Evidence that nitric oxide does not mediate the hyperpolarization and relaxation to acetylcholine in the rat small mesenteric artery.
Garland CJ., McPherson GA.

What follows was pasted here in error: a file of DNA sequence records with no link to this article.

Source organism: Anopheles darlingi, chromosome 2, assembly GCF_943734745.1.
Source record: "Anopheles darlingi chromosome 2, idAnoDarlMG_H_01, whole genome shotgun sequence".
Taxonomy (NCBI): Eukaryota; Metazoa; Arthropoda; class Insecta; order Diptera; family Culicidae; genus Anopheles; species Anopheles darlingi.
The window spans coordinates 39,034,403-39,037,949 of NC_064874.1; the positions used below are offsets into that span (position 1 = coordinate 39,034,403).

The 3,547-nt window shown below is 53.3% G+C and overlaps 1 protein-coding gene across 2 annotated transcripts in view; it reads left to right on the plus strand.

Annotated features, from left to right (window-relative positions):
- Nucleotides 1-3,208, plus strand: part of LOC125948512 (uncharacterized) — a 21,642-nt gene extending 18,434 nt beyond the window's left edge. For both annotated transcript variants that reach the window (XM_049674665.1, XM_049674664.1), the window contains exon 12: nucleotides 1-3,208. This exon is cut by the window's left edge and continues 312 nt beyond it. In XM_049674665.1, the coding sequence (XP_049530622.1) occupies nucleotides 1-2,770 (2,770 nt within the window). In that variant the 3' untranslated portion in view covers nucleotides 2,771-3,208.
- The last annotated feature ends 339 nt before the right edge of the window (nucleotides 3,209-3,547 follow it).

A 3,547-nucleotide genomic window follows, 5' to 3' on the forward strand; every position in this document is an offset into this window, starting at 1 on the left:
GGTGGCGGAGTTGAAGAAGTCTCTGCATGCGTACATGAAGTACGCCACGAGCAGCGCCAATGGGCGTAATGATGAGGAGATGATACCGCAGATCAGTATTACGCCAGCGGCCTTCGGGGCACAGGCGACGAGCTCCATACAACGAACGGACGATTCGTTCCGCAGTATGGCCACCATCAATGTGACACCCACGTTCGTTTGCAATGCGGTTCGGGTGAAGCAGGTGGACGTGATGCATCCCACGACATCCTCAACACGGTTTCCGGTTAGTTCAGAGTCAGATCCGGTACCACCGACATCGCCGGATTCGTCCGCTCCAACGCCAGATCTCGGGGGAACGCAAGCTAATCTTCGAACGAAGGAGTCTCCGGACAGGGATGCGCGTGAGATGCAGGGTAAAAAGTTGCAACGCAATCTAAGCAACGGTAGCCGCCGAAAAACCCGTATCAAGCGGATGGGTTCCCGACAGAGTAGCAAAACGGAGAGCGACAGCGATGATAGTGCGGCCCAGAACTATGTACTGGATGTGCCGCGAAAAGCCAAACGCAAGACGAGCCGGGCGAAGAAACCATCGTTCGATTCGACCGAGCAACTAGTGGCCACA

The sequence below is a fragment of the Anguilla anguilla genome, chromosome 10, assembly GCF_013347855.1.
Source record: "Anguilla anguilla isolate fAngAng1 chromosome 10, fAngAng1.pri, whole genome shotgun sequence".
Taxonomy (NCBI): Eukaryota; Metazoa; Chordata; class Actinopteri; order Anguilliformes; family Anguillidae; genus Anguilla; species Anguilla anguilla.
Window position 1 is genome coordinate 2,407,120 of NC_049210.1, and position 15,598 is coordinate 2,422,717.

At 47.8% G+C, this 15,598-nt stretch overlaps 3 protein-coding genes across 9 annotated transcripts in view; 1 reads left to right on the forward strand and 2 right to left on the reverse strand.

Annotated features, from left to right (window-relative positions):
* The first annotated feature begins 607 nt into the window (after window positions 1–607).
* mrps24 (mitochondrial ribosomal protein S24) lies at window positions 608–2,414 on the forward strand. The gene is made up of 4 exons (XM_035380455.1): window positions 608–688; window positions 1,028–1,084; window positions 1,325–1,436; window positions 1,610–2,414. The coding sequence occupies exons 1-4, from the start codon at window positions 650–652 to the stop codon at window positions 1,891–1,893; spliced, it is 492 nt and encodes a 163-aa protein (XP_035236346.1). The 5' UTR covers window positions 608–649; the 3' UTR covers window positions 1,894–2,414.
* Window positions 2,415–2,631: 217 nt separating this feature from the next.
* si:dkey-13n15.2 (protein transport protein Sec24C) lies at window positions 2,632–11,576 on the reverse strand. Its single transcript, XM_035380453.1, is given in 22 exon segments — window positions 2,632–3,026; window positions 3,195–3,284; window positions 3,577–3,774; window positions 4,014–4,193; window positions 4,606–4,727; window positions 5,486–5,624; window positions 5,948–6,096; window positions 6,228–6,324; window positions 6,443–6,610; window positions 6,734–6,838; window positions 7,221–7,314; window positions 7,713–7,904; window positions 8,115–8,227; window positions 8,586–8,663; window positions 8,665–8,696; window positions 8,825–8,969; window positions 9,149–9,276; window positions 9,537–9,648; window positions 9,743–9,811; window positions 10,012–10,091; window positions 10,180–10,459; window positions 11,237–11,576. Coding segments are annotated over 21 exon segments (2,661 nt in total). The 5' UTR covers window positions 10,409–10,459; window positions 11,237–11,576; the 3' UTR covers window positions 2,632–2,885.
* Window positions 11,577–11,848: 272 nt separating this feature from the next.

1 Acetylcholine caused a concentration-dependent smooth muscle hyperpolarization and relaxation in rat small mesenteric arteries (diameter at 100 mmHg 250-450 mm) stimulated with noradrenaline (3 microM). 2 Nitric oxide (NO), generated from either NO-gas or from acidified sodium nitrite, also induced smooth muscle hyperpolarization but only in the absence of active force. However, unlike the hyperpolarizations to acetylcholine, those to NO were abolished either by prior smooth muscle depolarization caused by noradrenaline, or by the K+ channel blocker, glibenclamide (3 microM). 3 Hyperpolarization and relaxation to acetylcholine were unaffected by prior exposure of the mesenteric artery to either the cyclo-oxygenase inhibitor, indomethacin (10 microM), or the nitric oxide synthase inhibitor, NG-nitro-L-arginine (L-NNA, 100 microM). 4 Haemoglobin (1.5 microM), which binds and inactivates NO, blocked the hyperpolarizing and vasorelaxant response to NO, but did not alter either response to acetylcholine. 5 These data show that, in the rat small mesenteric artery, membrane hyperpolarizations to NO and acetylcholine are mediated by different mechanisms, and that the hyperpolarizations to NO and acetylcholine are mediated by different mechanisms, and that the hyperpolarization induced by NO is not involved in the responses to acetylcholine. In addition, they provide evidence that the acetylcholine responses in this artery, which are endothelium-dependent, are not mediated by the release of NO.